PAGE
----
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City Drags on Stadium, GRTC Properties 

click to enlarge City Council still is waiting for an administration study of City Stadium and its potential development, which as of Monday was 74 days past due. - SCOTT ELMQUIST
  • Scott Elmquist
  • City Council still is waiting for an administration study of City Stadium and its potential development, which as of Monday was 74 days past due.

City Hall’s solutions to the dilemmas that are City Stadium and the decommissioned GRTC bus-transfer station near Carytown haven’t exactly been swift to arrive. Neither will economic studies of both city-owned properties.

In an ordinance adopted May 9, City Council asked city officials to provide completed studies to determine the highest and best use for the both parcels within 150 days. As of Monday, the city was 74 days past that deadline.

Co-sponsored by City Council President Kathy Graziano and Vice President Ellen Robertson, the ordinance charges Chief Administrative Officer Byron Marshall with commissioning studies to help the city decide how to develop the properties.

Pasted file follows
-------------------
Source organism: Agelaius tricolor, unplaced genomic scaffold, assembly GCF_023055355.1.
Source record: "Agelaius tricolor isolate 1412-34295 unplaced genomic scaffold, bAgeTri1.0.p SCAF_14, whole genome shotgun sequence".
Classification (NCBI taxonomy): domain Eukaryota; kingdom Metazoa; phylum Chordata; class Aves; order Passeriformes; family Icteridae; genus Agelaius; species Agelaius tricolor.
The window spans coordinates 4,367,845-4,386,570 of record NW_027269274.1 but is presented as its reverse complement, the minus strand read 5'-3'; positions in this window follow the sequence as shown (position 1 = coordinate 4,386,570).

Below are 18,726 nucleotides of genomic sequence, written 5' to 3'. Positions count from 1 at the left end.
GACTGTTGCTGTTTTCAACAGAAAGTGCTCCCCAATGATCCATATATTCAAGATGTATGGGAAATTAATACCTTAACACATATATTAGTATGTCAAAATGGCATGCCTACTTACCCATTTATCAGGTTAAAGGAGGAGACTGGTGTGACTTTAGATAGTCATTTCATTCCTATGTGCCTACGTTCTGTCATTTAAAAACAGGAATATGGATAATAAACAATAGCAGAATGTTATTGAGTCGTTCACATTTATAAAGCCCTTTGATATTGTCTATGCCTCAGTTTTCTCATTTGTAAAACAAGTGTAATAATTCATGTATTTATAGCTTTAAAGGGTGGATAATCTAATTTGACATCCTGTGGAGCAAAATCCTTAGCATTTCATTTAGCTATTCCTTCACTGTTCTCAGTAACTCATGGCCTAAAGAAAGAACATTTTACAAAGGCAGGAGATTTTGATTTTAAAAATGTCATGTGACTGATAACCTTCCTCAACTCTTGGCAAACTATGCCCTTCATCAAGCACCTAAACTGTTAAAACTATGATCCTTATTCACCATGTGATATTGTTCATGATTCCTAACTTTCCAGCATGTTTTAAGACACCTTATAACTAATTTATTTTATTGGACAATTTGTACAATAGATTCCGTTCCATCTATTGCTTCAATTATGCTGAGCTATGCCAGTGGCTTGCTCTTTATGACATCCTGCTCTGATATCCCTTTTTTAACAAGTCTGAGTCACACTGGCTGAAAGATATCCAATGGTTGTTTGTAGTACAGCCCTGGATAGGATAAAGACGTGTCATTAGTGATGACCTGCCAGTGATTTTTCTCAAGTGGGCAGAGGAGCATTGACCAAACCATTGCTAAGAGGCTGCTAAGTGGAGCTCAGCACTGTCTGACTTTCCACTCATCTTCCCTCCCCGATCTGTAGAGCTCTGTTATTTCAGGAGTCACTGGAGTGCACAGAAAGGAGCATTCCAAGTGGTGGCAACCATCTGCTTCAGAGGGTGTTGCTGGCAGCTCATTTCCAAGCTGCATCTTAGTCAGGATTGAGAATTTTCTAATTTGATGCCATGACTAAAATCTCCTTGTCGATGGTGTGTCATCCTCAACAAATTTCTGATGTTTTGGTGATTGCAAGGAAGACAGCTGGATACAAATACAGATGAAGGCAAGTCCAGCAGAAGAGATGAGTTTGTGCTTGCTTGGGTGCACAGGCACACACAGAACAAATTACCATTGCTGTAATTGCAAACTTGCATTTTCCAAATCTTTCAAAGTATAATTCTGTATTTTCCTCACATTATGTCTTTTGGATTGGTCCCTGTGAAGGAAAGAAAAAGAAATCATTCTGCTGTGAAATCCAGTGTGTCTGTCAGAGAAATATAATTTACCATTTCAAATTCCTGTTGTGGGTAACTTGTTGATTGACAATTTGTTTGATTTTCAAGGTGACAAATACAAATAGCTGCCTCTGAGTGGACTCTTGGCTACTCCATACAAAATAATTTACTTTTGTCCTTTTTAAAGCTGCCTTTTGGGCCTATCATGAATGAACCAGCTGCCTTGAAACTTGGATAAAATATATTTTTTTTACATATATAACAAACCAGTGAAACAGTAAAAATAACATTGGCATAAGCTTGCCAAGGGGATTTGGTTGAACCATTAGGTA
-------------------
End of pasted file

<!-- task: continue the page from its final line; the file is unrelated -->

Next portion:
While the former GRTC transfer station largely has flown under the radar, a plan to develop City Stadium into a retail center earlier this year generated considerable neighborhood angst. Nearby residents want the land to remain an athletic facility.

But members of City Council contacted by Style Weekly say that the council as a whole hasn’t been briefed on the status of the study, and a peek at the city’s online procurement database shows no sign that city officials have issued requests for proposals, or RFPs, for either study.

“I’ve asked a number of times about the status of the RFP and have been stonewalled,” says City Councilman E. Martin Jewell, whose 5th District includes the stadium. Repeated attempts to reach the Mayor Dwight Jones’ press office for comment were unsuccessful.

City Councilman Bruce Tyler, long an advocate for the redevelopment of the transfer station, says with the process stalled, the properties remain wasted assets. “Unfortunately, it’s typical of this administration,” Tyler says. “When it comes to getting things done, it’s all show and no go.”

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